Aymeric Becq is a PhD student in the AGATHE team of ISIR and a University Hospital Practitioner in the gastroenterology department (Pr. Sobhani) of the Henri Mondor Hospital (APHP). His research is currently focused on the therapeutic gesture carried out at the level of the bile ducts, work adapted to the field of endoscopy.
What are your research activities?
My research activity is on the one hand clinical. Multicentre projects, in collaboration with other teams, are currently underway under my responsibility. For example, a national prospective study on the management of early post-operative fistulas after carcinological surgery of the upper digestive tract.
There is also a retrospective study on the use of a haemostatic powder, which is capable of stopping bleeding, is underway in the framework of the major digestive endoscopy ward in Paris. This research activity is, on the other hand, focused on my thesis project. This project was conceived with Doctor Camus, as well as Professor Szewczyk of the ISIR, who is my thesis director. This work is adapted to the field of endoscopy. It concerns endoscopic retrograde cholangiopancreatography (ERCP), a therapeutic procedure carried out at the level of the bile ducts, i.e. the channels that drain the liver. The aim here is to improve the procedure via various research areas, in particular via the development of “intelligent” guide wires and by monitoring the bile ducts and tracking the endoscopic instruments within these bile ducts. This exciting project is being carried out in collaboration with robotics engineers. This collaboration will continue in the long term, with the ambition of implementation in the clinic.
You have just been awarded the AESIO prize, in 2021, for your work on How to better exploit endoscopic retrograde cholangiopancreatography (ERCP). Can you explain what this is all about?
Endoscopic retrograde cholangiopancreatography (ERCP) is a digestive endoscopy procedure that allows treatment within the bile and pancreatic ducts (stones, cancers). Several challenges can have a significant impact on the progress and success of ERCP, namely biliary cannulation, i.e. obtaining access to the biliary or pancreatic duct, interpretation of the anatomy of the biliary-pancreatic duct, and handling of the tools within the latter. The aim of this research is to refine the technique to improve the effectiveness of ERCP.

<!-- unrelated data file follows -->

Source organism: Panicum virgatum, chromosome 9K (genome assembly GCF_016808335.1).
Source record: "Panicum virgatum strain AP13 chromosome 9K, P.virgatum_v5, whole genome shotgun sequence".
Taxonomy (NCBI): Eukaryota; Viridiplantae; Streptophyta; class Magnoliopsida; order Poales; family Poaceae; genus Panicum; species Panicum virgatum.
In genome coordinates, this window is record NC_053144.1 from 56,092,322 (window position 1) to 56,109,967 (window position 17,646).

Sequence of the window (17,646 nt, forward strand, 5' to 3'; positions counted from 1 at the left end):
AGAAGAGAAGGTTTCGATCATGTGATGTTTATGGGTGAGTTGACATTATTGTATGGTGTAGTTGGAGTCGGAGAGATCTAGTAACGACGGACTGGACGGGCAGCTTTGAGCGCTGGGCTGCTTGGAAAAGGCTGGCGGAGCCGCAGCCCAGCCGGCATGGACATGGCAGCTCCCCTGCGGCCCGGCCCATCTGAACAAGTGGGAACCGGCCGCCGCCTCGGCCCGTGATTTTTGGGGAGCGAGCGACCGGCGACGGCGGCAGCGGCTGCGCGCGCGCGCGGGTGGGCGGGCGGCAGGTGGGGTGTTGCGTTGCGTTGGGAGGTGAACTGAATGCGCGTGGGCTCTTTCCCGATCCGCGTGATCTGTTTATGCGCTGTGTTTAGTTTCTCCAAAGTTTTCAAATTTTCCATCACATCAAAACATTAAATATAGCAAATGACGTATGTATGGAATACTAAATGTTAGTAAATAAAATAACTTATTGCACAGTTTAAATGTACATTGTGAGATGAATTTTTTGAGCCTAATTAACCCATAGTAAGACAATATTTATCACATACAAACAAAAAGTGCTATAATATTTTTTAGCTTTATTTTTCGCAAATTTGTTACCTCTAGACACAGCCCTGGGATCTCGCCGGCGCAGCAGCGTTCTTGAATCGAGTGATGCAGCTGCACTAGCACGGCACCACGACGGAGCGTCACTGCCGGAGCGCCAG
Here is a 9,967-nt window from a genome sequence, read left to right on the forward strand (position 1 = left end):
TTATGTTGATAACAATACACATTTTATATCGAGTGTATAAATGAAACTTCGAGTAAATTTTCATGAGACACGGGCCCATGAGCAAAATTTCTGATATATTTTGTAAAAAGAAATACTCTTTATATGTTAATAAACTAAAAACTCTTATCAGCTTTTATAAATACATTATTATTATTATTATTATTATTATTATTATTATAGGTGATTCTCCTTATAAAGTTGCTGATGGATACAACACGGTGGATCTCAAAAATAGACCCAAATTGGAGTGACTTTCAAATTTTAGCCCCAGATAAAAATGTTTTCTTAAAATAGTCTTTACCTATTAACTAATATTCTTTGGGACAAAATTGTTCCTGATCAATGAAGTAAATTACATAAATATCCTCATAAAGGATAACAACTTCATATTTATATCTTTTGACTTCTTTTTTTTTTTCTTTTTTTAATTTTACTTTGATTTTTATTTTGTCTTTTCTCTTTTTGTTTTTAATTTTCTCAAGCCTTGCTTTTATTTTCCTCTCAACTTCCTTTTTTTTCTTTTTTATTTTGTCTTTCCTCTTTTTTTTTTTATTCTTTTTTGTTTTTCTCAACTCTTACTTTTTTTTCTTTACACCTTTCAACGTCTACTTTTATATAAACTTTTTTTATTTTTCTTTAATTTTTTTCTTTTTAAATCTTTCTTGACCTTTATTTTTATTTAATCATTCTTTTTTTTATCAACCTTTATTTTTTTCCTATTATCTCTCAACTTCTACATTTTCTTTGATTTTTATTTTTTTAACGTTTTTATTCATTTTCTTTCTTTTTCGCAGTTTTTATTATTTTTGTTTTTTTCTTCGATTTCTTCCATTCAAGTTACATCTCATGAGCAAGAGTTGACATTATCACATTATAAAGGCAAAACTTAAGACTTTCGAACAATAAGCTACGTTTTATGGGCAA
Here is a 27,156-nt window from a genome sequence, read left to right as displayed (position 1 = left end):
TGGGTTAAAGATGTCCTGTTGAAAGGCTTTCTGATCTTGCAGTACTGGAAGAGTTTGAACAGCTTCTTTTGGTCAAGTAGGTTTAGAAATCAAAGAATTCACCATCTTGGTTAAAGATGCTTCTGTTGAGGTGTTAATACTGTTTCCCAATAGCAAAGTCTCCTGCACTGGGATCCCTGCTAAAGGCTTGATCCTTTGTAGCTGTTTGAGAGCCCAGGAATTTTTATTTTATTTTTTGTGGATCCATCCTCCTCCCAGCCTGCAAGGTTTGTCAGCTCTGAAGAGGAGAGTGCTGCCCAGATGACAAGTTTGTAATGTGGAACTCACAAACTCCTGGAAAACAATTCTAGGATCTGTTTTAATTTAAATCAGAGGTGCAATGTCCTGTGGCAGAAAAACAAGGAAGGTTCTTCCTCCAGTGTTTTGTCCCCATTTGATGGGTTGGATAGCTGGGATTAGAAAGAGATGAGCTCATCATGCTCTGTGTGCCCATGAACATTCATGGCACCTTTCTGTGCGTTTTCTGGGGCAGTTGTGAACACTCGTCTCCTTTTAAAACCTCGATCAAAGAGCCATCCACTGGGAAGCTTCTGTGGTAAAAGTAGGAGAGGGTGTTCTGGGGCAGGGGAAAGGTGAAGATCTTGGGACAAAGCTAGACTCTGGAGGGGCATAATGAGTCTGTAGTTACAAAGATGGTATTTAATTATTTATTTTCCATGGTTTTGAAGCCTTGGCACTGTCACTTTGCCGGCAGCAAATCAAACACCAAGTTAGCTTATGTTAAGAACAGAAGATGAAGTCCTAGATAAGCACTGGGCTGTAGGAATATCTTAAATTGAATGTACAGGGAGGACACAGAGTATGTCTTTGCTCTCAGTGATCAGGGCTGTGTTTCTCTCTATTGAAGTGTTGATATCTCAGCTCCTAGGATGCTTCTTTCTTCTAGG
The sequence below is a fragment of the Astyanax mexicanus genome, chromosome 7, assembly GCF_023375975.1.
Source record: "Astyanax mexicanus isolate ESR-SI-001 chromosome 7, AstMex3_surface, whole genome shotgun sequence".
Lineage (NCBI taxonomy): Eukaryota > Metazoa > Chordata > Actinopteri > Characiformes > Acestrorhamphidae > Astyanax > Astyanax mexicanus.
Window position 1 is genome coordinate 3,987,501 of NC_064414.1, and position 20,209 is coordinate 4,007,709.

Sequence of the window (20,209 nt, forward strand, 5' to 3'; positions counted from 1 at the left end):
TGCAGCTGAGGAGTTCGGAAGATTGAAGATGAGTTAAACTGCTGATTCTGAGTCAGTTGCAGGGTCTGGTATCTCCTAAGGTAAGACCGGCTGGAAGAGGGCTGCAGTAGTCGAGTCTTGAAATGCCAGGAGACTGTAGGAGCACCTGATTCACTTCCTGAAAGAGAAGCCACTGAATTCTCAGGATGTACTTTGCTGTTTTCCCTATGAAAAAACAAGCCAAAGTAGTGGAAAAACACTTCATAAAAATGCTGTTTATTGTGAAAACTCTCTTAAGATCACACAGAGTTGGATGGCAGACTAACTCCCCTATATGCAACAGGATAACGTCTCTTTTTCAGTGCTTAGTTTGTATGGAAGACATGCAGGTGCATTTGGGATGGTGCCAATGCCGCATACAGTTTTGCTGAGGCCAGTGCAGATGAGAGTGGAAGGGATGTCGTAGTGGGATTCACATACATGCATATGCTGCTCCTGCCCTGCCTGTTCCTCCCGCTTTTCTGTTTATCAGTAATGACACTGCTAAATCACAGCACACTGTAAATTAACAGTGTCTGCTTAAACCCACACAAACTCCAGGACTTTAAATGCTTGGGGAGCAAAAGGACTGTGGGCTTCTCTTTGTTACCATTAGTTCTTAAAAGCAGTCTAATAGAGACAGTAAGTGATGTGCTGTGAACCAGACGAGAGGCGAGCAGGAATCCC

Explain how a doctor can do robotics?
Robotics applied to medicine requires a meeting between two worlds. In a way, this is the beauty of a cross-disciplinary and multidisciplinary research project. A doctor and a robotics engineer/researcher can communicate to understand each other and try to solve a research problem. This allows a researcher in robotics to touch medicine and conversely, for a doctor to touch robotics. For the project we are carrying out, doctors need to understand robotics and researchers need to understand the endoscopic procedures performed on patients. One cannot move forward without the other.
Why did you want to combine research and medicine?
Research and medicine are inseparable. The idea of a university career combining clinical and research interests me very quickly. During my Master 2 in Science, I was able to confirm my interest in research. This part of my activity is complementary to the clinical care of patients. Being with patients on a daily basis allows me to develop ideas and hypotheses with the aim of treating these patients better: safety of the procedure, success of the procedure, prognosis, etc. I therefore chose this course of study, which allows me to try to advance my field of medical expertise through this exciting research activity.
Endoscopic retrograde cholangiopancreatography (ERCP) is a minimally invasive interventional endoscopic procedure that is increasingly being performed at the expense of surgery. It is performed using a side-viewing endoscope called a duodenoscope. It has a therapeutic role, with the aim of carrying out a treatment within the bile ducts, or pancreas. Within the bile ducts, the two main types of pathology are lithiasis (stones embedded in the bile ducts) and bilio-pancreatic tumours (cholangiocarcinoma, adenocarcinoma of the head of the pancreas).
The aim of the research work is to provide the endoscopist with more efficient tools to improve the management of an increasing number of patients with severe benign and malignant pathologies.
Today, accurate mapping of the biliary tree is technically feasible. The approach of using cross-sectional images made beforehand (CT, MRI) seems the most logical. The difficulty lies rather in the practical use of this mapping, which can be used in real time and superimposed on or replaced by the 2D radiography currently used. Moreover, if there are now instruments that can be directed, and which can be traced, there are therefore several areas for improvement, which will also constitute objectives in this cross-disciplinary scientific work. To our knowledge, no work has yet been done on this issue. The issue of exposure to ionising radiation should also be taken into account in this context. The first objective of this work will be the tracking and monitoring of ERCP instruments, with precision, within biliary tree models, obtained thanks to the development of an artificial intelligence tool. The second objective will be to create a precisely manageable guidewire using advances in modern robotics applied to medicine.
Contact: Aymeric Becq, PhD student at ISIR